Photo by Max Bender on Unsplash

Simply put, improving safety for all road users benefits everyone.

In her second of a series of community outreach meetings called Civic Saturdays, newly-elected Harris County Judge Lina Hidalgo focused on transportation on February 16, 2019. The event in Gulfton, organized by LINK Houston, reflected a sense of urgency in transportation safety. Attendees shared which mode of transportation made them feel the safest, seen in the photo below. It’s clear that people walking, rolling in wheelchairs and biking do not feel safe. 

Attendees shared which mode of transportation made them feel the safest. Photo provided by LINK Houston

The number of people killed while walking across the nation in 2018 was the highest in nearly 30 years according to a Governors Highway Safety Association study. The transportation safety problem in Texas and especially Harris County is not an exception. The map below shows areas where deaths are concentrated in Harris County. The darker red indicates a higher concentration. From 2017-2019, 856 people were killed and 3,812 severely injured in traffic-related crashes within the county.

Map showing the transportation-related death rates in Harris County. Source: TxDOT CRIS data

There are several key takeaways from the Civic Saturday event in Gulfton. First, there is a much-needed conversation on how Harris County can work together with cities and key organizations to address transportation safety issues. A comprehensive approach to engagement, education, enforcement, and investment in safe infrastructures requires coordination and implementation that often takes time.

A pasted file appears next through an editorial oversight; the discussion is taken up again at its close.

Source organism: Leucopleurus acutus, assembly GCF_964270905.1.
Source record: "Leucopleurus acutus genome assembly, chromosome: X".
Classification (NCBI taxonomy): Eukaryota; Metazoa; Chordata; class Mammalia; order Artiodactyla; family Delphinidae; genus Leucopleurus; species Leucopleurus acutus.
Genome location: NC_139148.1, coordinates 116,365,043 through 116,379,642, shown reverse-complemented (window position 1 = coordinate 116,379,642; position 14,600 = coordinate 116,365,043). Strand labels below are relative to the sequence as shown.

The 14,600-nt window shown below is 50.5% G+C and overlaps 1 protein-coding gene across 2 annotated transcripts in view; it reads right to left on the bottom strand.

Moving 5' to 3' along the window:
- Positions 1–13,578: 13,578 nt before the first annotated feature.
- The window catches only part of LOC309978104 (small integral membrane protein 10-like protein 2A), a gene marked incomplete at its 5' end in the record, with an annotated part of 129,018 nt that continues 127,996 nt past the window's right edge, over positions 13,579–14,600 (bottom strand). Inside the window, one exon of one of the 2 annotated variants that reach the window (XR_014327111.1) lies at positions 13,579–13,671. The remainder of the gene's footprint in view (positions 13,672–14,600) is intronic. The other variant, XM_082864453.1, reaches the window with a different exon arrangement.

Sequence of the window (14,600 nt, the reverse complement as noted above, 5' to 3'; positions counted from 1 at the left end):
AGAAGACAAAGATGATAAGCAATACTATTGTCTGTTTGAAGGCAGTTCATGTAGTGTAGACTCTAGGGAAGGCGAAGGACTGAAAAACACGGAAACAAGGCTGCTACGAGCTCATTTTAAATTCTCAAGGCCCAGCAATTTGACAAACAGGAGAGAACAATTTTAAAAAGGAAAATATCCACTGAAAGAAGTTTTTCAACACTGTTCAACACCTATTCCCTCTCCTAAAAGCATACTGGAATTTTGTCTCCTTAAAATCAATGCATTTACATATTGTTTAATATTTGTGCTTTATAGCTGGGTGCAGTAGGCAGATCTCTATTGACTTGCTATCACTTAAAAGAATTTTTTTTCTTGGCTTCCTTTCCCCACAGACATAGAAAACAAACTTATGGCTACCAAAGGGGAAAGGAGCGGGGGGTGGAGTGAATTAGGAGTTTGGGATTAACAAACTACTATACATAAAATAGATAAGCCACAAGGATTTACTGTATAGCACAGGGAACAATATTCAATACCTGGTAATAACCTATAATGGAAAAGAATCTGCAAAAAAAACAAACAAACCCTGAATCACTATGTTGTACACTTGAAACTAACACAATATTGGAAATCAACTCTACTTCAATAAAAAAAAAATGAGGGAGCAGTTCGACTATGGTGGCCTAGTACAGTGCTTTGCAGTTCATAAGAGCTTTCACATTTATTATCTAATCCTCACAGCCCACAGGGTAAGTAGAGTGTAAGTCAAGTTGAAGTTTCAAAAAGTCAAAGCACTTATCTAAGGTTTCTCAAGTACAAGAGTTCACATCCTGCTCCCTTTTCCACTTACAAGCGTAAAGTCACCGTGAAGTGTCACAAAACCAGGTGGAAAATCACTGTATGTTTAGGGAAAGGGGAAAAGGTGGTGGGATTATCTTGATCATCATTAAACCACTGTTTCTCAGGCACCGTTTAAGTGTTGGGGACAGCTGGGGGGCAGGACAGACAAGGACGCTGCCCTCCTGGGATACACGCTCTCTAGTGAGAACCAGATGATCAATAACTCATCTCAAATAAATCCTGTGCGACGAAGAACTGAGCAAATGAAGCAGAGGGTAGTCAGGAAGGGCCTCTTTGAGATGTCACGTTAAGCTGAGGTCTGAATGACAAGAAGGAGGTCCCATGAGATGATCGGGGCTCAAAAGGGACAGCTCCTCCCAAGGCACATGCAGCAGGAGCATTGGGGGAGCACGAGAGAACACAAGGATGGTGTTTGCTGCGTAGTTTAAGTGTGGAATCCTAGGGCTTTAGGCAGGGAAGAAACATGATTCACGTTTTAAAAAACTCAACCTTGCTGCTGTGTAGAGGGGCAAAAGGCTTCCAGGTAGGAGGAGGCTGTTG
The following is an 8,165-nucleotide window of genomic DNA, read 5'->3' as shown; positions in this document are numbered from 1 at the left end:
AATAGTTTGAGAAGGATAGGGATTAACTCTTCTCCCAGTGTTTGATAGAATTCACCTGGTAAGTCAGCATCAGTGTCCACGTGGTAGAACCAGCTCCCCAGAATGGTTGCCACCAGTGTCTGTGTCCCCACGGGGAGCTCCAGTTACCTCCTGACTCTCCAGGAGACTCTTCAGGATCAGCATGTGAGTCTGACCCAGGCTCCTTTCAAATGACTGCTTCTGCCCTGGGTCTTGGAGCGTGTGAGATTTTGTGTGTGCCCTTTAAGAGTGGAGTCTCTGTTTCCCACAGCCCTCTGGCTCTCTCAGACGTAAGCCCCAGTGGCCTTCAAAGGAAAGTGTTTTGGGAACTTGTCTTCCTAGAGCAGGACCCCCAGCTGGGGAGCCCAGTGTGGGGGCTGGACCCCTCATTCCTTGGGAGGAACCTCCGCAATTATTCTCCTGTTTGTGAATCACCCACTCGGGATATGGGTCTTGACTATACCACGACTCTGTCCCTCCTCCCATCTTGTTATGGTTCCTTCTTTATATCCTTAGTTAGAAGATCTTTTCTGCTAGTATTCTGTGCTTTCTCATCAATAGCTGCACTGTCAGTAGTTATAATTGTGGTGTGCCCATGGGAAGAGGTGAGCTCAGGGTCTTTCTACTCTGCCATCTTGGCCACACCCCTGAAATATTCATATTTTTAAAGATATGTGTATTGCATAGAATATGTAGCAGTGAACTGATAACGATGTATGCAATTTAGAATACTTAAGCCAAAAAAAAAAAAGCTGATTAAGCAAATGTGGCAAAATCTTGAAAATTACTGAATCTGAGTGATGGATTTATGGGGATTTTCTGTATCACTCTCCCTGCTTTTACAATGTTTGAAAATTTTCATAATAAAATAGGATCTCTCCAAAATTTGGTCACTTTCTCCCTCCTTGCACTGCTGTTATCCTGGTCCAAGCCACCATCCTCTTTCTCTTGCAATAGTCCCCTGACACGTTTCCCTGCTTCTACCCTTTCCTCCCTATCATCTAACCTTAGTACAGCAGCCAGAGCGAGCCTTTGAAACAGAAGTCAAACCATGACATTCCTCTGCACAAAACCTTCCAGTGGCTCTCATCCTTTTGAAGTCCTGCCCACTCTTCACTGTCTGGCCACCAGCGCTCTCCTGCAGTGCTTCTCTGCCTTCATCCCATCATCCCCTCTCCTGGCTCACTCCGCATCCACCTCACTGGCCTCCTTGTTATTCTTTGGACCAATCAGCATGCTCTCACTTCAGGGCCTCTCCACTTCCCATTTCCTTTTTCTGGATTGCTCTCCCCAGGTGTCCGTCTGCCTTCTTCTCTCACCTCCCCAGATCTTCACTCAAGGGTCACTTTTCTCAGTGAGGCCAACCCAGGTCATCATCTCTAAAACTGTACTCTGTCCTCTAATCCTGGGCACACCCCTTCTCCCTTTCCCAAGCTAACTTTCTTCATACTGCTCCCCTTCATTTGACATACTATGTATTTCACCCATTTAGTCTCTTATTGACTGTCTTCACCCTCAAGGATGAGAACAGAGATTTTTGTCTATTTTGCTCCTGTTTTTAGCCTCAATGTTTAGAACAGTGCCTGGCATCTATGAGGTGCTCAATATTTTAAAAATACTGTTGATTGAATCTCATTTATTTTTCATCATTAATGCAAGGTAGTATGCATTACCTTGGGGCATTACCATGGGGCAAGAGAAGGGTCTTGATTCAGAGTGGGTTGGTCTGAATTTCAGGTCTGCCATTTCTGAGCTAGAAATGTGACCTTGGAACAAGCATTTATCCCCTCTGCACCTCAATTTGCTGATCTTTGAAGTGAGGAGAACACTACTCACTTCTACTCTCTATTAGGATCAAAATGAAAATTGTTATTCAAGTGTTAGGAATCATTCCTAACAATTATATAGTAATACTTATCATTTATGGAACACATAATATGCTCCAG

Further discussion on how to build a safer infrastructure is required. The dangers lurking on the streets and our car-culture reliance are inherent to how our cities and transportation networks were built and in most cases, continue to be built. Transportation projects tend to take years and require large investments—with long-term effects on how people move across cities and access opportunities. 

Another key takeaway is the importance of providing community members opportunities to voice their concerns. The transportation Civic Saturday provided another platform to elevate safety among transportation priorities for the county. The challenge for elected officials like Judge Hidalgo is to find ways to translate these voices into meaningful policy decisions.

During a breakout session that I co-facilitated, called “Road Safety for All,” participants discussed the need for education, enforcement and more investment in infrastructure that improves safety for pedestrians and cyclists, who are the most vulnerable road users. Harris County police officers pointed to the need for everyone to always be aware and alert. 

Attendees also discussed how the Harris County Engineering Department, which oversees road construction within the county’s jurisdiction, largely outside Houston’s city limits. Due to the nature of low-density, sprawling suburban development in Harris County, most of the focus is on facilitating high-speed car travel.

This is problematic in several ways. First, approximately one in four traffic fatalities and nine 9, 717 people killed in 2017 were attributed to speeding in America. Second, neighborhoods built around car travel will need to accommodate other ways of getting around as these neighborhoods grow and become more densely populated. However, Harris County does not have standardized guidelines for road design to include infrastructure to make other trip modes, such as walking and biking, safer in the future.